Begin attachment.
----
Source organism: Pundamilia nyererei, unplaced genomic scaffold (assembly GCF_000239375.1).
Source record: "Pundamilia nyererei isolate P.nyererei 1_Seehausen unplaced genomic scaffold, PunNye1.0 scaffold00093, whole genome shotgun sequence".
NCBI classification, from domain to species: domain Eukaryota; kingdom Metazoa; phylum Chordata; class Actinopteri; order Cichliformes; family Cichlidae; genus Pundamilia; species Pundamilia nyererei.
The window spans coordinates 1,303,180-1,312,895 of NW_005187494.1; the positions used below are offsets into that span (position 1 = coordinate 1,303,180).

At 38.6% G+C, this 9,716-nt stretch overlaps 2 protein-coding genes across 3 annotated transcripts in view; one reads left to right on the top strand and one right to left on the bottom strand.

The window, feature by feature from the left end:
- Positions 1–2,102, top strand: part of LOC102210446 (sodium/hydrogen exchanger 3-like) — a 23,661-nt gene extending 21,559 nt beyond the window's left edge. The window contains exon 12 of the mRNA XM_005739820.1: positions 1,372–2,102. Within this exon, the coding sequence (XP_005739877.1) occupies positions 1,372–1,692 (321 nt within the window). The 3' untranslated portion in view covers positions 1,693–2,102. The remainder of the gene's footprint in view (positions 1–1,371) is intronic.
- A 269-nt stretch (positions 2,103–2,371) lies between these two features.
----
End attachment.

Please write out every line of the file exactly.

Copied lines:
Source organism: Pundamilia nyererei, unplaced genomic scaffold (assembly GCF_000239375.1).
Source record: "Pundamilia nyererei isolate P.nyererei 1_Seehausen unplaced genomic scaffold, PunNye1.0 scaffold00093, whole genome shotgun sequence".
NCBI classification, from domain to species: domain Eukaryota; kingdom Metazoa; phylum Chordata; class Actinopteri; order Cichliformes; family Cichlidae; genus Pundamilia; species Pundamilia nyererei.
The window spans coordinates 1,303,180-1,312,895 of NW_005187494.1; the positions used below are offsets into that span (position 1 = coordinate 1,303,180).

At 38.6% G+C, this 9,716-nt stretch overlaps 2 protein-coding genes across 3 annotated transcripts in view; one reads left to right on the top strand and one right to left on the bottom strand.

The window, feature by feature from the left end:
- Positions 1–2,102, top strand: part of LOC102210446 (sodium/hydrogen exchanger 3-like) — a 23,661-nt gene extending 21,559 nt beyond the window's left edge. The window contains exon 12 of the mRNA XM_005739820.1: positions 1,372–2,102. Within this exon, the coding sequence (XP_005739877.1) occupies positions 1,372–1,692 (321 nt within the window). The 3' untranslated portion in view covers positions 1,693–2,102. The remainder of the gene's footprint in view (positions 1–1,371) is intronic.
- A 269-nt stretch (positions 2,103–2,371) lies between these two features.